Opening the Door to Open Science: Progress and Challenges

Opening the Door to Open Science: Progress and Challenges 640 426 Open and Universal Science (OPUS) Project

The first global study on trends and standards in open science has revealed a landscape marked by both promising practices and significant inequities. While there have been strides in the adoption of open science practices, data from UNESCO suggests that more work is needed to ensure that initiatives like open access publishing result in genuinely equitable access to scientific knowledge.

In 2021, UNESCO introduced an international framework for advancing open science, which was adopted by 193 countries. This framework, known as the Recommendation on Open Science, set out common values, principles, and guidelines for global implementation. At the end of last year, UNESCO released its first comprehensive global assessment of trends and standards in open science. A recent editorial in Nature discussed key findings from this report, highlighting several positive developments:

  • The European Commission has significantly increased spending on societal engagement projects from 2002 to 2020.
  • The EU Horizon 2020 programme has mandated open access publishing for research data.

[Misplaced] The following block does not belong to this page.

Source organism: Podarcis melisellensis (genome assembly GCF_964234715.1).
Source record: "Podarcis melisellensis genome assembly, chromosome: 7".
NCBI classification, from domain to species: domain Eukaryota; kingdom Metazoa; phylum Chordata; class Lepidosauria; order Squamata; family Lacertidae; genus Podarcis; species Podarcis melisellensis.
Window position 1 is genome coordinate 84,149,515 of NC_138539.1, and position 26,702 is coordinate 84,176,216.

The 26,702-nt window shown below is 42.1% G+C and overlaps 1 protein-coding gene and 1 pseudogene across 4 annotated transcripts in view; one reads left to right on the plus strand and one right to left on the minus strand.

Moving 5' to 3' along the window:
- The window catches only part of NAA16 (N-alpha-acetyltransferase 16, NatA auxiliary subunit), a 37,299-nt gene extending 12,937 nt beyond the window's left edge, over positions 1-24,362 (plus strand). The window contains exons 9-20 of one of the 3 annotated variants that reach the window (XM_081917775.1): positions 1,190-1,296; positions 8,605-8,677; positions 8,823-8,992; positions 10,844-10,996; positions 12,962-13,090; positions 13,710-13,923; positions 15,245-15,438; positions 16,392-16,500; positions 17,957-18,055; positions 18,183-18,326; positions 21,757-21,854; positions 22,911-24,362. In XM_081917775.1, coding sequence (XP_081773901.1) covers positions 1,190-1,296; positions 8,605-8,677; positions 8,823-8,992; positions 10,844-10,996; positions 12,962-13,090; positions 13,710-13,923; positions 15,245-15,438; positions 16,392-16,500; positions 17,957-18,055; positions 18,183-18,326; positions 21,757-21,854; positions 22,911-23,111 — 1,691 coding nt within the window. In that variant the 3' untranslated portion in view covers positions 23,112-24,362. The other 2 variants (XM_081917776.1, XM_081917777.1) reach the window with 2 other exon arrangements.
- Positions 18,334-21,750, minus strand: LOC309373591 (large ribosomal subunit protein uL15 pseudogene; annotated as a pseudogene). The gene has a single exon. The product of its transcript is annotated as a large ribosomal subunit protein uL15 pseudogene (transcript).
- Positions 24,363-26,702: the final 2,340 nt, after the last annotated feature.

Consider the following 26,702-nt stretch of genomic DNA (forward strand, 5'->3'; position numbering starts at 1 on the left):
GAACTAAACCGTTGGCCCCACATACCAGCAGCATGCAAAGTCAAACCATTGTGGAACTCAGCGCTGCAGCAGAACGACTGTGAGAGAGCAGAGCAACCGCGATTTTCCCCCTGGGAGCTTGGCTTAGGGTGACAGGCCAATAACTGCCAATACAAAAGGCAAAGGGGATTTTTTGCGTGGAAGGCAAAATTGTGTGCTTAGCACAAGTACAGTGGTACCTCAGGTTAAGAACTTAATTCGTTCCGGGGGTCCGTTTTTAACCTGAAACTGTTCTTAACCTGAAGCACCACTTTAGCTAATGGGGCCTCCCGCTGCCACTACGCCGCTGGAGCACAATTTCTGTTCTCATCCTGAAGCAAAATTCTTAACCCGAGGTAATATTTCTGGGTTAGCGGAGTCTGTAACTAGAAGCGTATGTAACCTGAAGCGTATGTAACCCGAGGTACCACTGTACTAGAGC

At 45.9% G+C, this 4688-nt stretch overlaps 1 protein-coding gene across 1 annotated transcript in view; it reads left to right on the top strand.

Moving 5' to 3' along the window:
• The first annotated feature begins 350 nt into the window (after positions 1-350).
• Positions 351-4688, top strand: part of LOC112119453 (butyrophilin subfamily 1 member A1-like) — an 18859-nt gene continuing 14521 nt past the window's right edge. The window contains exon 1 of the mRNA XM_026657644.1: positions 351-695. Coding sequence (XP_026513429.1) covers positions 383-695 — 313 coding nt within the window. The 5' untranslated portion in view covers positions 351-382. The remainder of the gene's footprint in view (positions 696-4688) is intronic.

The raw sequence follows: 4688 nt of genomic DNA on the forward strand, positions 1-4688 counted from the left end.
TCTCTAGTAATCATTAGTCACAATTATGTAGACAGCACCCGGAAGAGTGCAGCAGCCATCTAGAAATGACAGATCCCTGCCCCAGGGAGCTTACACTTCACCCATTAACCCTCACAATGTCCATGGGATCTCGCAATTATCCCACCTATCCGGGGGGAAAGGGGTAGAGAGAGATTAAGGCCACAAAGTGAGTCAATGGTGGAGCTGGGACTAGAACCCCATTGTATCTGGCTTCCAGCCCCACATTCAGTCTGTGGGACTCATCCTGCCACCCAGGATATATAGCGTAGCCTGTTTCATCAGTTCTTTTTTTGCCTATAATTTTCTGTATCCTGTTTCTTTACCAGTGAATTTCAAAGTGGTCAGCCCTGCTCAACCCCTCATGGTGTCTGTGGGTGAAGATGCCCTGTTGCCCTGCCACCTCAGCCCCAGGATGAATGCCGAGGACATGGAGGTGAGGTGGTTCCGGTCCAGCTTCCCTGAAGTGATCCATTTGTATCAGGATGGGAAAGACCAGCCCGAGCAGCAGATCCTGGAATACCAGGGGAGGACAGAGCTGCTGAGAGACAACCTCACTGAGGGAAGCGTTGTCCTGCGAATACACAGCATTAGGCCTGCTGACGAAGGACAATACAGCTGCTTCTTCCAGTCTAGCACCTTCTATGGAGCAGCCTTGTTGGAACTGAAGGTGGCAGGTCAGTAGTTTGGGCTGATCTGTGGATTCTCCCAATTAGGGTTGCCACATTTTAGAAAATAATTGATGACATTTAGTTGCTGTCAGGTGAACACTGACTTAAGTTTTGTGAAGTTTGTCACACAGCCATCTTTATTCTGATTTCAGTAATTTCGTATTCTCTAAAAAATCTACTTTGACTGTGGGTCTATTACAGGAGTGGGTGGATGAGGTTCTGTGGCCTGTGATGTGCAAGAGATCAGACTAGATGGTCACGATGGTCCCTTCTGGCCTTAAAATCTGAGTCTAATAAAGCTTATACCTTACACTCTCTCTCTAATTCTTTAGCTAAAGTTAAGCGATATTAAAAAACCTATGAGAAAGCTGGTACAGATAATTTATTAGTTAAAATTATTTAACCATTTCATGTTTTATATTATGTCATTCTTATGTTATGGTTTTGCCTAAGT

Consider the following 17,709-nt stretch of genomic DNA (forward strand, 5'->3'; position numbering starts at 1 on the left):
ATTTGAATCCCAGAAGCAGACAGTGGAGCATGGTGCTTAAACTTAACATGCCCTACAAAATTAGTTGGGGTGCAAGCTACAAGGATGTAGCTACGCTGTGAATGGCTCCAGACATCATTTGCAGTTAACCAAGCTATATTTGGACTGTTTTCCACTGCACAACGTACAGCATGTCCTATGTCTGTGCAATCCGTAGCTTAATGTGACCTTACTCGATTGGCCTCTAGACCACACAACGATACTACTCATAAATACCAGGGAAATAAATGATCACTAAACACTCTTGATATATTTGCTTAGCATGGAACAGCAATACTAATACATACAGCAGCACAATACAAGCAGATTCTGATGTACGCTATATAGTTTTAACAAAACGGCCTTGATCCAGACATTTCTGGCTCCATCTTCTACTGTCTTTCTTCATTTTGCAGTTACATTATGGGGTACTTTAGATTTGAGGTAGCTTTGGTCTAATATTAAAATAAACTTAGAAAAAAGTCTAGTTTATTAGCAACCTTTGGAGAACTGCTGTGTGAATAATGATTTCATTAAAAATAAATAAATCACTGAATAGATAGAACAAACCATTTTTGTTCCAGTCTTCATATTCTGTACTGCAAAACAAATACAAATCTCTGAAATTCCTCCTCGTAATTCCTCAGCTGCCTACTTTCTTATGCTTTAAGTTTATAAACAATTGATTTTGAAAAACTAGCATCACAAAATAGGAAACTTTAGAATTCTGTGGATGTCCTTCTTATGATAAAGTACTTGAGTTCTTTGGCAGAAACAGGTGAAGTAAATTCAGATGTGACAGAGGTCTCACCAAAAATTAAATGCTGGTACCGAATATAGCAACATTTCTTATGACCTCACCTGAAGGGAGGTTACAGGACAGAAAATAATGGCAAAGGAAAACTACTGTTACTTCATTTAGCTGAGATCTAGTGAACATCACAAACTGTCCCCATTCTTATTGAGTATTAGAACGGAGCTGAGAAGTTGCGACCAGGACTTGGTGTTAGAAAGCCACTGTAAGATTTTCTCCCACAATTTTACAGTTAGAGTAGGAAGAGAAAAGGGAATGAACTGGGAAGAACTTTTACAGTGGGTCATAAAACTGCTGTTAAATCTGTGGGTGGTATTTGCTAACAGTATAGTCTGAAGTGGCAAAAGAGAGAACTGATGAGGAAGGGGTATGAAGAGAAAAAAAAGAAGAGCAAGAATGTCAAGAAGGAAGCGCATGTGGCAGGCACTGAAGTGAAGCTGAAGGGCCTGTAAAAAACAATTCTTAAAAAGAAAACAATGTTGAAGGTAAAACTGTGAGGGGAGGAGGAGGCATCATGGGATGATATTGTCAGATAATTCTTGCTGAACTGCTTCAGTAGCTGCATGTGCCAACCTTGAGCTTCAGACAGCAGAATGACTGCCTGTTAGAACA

• Brazil has established a national infrastructure sharing scheme for scientific research.
  • South Africa is making progress towards a national open science policy aimed at enhancing research scrutiny, transparency, and reproducibility.

Despite these advancements, the report cautions that focusing solely on scientific outputs is insufficient. UNESCO underscores the broader mission of open science: ensuring that scientific knowledge is not only accessible but also produced in an inclusive, equitable, and sustainable manner.

Ismael Rafols, UNESCO Chair on Diversity and Inclusion in Global Science, echoes this sentiment in his blog post at Leiden Madtrics. He warns of a “streetlight effect,” where policy emphasis on measurable outputs risks neglecting the foundational principles of open science.

Another significant challenge in current open science practices is the high cost associated with some models of open access publishing. These costs can disadvantage scientists in lower-income countries. Recognizing this issue, the open access publisher eLife has established the Global South Committee for Open Science. This initiative aims to increase the representation of researchers from economically and politically marginalized regions in the global scientific community.

In light of these findings, it is imperative for all scientific stakeholders to support the principles of open science. This moment presents an opportunity for reflection on how individuals and organizations can contribute to the true spirit of the movement, fostering a more inclusive and equitable scientific ecosystem.

Original article via The Publication Plan

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